For the second weekend in a row there have been interruptions that have left the teams with limited data heading into the race. So here are a few of the strategic options that are likely to be open to them for the final race of the season on Yas Island…

    What’s the quickest strategy?

    Friday practice saw 10 replacement drivers taking part in FP1, and then the second session – that starts at the same time as qualifying and therefore was the most representative – was hit by two red flags that accounted for half of the session time.

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    That means the teams didn’t get a huge amount of long run data when conditions were similar to how they will be in the race, while they also were able to save sets of tyres they usually wouldn’t.

    With every single team except Alfa Romeo saving two sets of hard tyres for the race, they are likely to be conservative with their strategies.

    A one-stop in this instance looks the best bet, with teams starting on the medium compound tyre to get the balance between first-lap performance and a manageable stint length that will then allow them to switch to hard tyres to the end of the race anytime between Lap 20 and 26.

    That first stint could also be lengthened if drivers feel comfortable to do so, allowing a more aggressive second stint to the flag. This strategy is open to all teams and drivers, as the Alfa Romeo duo only need the one set of hards to execute it.

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    How about a different option for the top 10?

    After qualifying, some drivers referenced the degradation level being higher than they expected so far this weekend, and therefore throwing a spanner in the works when it comes to trying to make a one-stop strategy work.

    But trying to pull off the one-stopper is still a safe starting point because all of the teams then have the ability to switch their strategy if the medium is degrading too quickly in the first stint.

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    Making the first pit stop between Lap 12 and Lap 18, switching to the hard tyre would still potentially allow a run to the flag if towards the end of that pit window, but more realistically could see a two-stop race attempted.

    With all but Alfa Romeo having the possibility to run a second set of hard tyres, the second stop would likely be between Lap 33 and 39, or roughly the halfway point between the first stop and the end of the race to split it into two equal stints.

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    What are the options for the bottom half of the field?

    For Valtteri Bottas and Zhou Guanyu, a two-stop strategy using the medium for the final stint would still be a similar option, although would likely see both trying to get closer to the Lap 40 mark for a bit of security in that case.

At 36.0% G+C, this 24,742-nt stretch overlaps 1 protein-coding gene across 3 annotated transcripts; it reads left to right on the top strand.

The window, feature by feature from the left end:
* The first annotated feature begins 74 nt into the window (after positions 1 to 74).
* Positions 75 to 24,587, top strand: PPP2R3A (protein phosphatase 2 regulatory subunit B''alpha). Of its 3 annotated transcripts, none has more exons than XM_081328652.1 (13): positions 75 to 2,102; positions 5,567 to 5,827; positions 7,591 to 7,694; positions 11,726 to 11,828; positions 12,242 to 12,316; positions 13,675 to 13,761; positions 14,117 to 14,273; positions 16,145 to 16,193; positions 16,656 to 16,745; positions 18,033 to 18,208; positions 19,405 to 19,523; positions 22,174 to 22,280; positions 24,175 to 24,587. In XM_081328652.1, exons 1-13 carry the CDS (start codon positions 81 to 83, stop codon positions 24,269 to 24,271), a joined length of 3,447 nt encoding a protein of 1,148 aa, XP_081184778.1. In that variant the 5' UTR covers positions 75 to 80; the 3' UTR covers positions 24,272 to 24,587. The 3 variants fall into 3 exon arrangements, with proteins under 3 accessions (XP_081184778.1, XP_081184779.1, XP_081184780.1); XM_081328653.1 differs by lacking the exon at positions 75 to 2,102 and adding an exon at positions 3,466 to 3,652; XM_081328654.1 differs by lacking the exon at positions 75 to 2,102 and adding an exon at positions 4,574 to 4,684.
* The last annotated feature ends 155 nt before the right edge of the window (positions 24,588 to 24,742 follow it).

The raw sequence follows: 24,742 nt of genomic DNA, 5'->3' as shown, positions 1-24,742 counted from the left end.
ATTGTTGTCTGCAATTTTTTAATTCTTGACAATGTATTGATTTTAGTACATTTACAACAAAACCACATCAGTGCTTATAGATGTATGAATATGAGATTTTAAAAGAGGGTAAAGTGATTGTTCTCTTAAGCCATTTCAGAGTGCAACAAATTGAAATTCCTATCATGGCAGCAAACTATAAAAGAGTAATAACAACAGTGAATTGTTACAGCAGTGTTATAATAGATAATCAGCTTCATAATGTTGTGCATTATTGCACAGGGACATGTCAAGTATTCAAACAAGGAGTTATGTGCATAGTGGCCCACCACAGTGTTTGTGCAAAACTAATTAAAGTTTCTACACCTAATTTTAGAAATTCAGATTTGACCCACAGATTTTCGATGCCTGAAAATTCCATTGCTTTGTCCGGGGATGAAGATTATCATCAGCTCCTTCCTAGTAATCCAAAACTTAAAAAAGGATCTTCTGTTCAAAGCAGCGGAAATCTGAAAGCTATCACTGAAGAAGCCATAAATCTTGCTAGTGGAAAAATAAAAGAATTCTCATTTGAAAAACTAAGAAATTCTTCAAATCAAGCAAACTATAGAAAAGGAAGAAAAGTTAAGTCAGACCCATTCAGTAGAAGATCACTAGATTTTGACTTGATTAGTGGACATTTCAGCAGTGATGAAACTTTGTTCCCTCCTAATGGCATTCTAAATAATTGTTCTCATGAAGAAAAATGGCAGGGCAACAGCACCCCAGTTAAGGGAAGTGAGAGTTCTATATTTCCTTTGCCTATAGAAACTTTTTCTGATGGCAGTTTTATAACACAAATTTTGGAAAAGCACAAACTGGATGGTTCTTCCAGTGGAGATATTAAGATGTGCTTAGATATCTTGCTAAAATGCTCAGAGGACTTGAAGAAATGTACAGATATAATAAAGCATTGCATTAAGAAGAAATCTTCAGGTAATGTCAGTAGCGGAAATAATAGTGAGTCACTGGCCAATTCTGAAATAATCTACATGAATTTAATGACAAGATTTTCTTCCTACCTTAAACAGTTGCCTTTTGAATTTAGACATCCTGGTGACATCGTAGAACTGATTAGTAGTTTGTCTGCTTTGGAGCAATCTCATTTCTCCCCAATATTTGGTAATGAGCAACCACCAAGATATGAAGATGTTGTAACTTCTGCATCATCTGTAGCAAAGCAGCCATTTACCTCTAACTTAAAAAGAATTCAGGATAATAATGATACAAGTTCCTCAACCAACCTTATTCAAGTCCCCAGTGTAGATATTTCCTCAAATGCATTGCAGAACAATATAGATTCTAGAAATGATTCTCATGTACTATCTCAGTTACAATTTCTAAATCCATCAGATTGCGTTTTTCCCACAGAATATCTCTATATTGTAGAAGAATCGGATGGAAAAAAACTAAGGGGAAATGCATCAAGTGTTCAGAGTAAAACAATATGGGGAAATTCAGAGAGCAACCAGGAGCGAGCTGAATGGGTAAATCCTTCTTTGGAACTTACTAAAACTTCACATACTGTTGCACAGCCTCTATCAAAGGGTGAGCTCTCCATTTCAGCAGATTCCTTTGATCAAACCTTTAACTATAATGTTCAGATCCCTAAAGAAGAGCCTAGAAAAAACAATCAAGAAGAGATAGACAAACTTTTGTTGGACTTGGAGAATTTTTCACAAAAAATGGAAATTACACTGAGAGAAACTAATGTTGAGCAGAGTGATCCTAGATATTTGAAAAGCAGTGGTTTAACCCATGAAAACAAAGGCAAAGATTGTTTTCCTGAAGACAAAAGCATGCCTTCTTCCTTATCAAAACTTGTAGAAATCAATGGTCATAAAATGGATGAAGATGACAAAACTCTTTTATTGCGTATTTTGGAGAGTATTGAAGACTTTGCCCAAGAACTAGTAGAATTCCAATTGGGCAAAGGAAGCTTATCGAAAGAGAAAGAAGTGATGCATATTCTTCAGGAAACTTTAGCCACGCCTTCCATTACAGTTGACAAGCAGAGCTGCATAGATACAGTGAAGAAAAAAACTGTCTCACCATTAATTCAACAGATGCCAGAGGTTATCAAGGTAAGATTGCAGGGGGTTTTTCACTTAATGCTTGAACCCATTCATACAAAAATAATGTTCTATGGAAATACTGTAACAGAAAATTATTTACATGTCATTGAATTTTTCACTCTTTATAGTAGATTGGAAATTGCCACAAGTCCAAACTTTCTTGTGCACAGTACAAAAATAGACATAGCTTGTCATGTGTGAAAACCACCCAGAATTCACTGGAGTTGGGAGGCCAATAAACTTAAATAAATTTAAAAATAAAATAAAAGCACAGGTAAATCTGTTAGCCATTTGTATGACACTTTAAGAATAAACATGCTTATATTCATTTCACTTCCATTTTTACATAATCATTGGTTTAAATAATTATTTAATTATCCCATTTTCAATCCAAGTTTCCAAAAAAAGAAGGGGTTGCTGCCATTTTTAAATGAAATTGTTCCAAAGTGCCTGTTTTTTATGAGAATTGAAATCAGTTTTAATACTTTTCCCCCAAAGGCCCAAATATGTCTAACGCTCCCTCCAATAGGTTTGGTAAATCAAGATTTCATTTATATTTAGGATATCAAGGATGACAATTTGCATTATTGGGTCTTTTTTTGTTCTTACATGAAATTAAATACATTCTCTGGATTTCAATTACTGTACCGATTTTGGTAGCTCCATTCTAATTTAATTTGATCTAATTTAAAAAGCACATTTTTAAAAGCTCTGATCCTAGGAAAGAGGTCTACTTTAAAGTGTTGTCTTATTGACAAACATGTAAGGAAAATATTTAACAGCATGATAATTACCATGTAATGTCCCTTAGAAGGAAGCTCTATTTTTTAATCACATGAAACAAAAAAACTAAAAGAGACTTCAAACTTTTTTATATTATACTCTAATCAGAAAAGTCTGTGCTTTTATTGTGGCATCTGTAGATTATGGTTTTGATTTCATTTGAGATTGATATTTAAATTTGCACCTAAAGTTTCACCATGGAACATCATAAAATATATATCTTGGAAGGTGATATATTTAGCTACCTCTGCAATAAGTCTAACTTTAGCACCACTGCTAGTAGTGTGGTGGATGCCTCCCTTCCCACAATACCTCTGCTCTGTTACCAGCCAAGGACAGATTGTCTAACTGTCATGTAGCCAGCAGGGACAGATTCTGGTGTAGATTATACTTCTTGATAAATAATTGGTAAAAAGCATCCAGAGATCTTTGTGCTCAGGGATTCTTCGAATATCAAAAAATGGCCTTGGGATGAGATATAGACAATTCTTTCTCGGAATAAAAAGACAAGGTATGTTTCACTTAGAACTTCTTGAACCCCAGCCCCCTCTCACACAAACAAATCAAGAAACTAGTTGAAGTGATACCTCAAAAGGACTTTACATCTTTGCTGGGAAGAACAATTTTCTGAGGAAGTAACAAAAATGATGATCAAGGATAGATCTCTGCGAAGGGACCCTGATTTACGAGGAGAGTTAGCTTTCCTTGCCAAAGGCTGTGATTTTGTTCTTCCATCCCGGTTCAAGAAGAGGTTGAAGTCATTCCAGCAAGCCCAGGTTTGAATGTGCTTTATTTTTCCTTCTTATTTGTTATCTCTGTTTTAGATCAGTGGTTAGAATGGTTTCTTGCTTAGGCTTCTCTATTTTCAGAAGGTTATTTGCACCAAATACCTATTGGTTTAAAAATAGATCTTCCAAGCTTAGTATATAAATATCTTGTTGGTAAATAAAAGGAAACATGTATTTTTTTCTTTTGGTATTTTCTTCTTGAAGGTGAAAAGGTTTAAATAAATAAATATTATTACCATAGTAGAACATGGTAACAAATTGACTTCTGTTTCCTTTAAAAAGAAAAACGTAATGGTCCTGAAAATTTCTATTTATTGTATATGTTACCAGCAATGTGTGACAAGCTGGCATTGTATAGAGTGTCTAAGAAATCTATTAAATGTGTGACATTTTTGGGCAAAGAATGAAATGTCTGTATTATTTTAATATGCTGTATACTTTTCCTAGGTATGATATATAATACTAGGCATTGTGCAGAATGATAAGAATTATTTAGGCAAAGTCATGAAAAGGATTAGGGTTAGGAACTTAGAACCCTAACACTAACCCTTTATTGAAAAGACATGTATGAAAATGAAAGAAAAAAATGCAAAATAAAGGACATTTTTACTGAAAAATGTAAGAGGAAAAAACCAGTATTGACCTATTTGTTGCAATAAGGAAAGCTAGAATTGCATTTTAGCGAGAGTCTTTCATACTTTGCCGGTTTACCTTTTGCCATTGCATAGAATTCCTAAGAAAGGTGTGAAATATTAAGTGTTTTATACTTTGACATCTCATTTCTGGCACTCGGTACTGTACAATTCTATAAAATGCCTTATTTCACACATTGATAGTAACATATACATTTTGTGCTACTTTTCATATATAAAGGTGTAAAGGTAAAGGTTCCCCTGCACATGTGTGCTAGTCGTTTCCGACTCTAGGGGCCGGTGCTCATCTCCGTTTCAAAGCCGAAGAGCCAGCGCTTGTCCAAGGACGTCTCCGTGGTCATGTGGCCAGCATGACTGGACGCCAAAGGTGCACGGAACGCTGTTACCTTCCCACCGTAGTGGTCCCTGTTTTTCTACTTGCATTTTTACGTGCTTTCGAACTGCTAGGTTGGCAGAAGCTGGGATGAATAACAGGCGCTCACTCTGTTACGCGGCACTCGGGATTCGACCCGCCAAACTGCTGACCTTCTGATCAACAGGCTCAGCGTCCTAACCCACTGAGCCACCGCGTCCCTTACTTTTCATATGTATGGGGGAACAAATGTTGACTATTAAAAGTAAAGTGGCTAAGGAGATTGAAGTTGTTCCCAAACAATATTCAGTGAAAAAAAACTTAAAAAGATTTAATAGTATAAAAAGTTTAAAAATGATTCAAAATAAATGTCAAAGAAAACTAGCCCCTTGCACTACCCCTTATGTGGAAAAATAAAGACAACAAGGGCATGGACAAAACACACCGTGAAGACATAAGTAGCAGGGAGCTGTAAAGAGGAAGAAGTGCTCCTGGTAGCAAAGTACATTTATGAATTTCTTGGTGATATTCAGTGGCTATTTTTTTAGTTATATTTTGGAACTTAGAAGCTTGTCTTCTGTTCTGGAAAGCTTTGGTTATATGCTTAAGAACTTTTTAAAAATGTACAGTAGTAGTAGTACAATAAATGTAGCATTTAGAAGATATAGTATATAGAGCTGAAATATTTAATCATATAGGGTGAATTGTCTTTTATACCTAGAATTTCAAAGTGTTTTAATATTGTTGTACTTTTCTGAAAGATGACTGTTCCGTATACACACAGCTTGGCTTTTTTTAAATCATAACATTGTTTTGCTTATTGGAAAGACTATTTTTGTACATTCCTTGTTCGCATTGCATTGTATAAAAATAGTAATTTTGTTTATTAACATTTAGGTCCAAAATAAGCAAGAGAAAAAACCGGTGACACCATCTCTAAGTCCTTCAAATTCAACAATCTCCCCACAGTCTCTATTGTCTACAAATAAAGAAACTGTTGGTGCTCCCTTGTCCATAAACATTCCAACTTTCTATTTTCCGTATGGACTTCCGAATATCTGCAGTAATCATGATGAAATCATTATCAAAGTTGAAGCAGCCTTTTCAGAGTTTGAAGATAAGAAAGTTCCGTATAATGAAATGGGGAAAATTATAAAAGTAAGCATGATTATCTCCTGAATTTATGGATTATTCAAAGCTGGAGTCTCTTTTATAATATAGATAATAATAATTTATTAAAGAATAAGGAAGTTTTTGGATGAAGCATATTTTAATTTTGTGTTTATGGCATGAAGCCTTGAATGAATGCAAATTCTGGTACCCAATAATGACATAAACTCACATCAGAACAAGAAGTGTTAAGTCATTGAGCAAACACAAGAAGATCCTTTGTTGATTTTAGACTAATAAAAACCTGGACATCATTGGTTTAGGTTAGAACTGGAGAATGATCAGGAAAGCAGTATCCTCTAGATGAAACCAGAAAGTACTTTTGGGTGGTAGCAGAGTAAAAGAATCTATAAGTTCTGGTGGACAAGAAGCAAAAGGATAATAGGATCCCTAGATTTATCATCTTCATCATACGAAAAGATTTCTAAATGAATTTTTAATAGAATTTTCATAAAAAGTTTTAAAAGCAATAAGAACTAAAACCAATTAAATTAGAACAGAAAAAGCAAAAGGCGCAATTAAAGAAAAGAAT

They are also the only drivers who are able to attempt this, so if the medium tyre proves to be the better race tyre when the lights go out then the Sauber-run team could be in a good position to make up some ground from the back of the field.

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    Alternatively, with multiple drivers feeling like they’re slightly out of position after failing to reach Q3 in such a close field, a more aggressive one-stop strategy involves starting on the soft compound tyre.

    The soft will provide an advantage off the line compared to the other two compounds, so the likes of Carlos Sainz in 16th or Lewis Hamilton in 11th could consider it to try and gain positions in the opening laps.

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    Matching the first stint length of those two-stopping on mediums – the pit window being Lap 12 to Lap 18 – then running one set of hards to the end of the race could be attempted.

    You also don’t need to be a rocket scientist to work out that the same opening stint length as the two-stop strategy means a two-stop could also be on the cards, again with two sets of hards if required by most teams, or Alfa Romeo utilising all three compounds.

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    The more likely alternative for those further back, though, would be to start on hards and run as long as possible, knowing a few positions may be lost in the opening lap or two but then the stint would come to them as others start to struggle with degradation.

    Being able to run long on the hard tyre can then provide a greater chance of still being out on track before their first pit stop for a potential Safety Car period. Being able to make a pit stop under those conditions rather than at racing speeds would save drivers some seven seconds in terms of the time lost in the pit lane.

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    Wait, but what’s the weather doing?

    In one of the more predictable weather, er… predictions, the forecast is for a warm and dry race under the lights. With the Grand Prix starting at 1700 local time and sunset set for 1734, the opening part of the race is likely to see higher track temperatures as the sun has most recently had an impact on the track surface.

    The air temperature will stay relatively high, however, with it expected to remain in the high-20s (in terms of Celsius) throughout the race.

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    The track temperature will drop considerably though as the sun sets and the floodlights take effect after dark, and the teams will have to manage the challenge of a change in car balance as that happens, as well as trying to predict how the tyres will react later on in stints.

    I’m sure you don’t need me to tell you, but rain is highly unlikely for this Grand Prix, so Pirelli’s wet weather tyres look like their work is done for the 2023 season.

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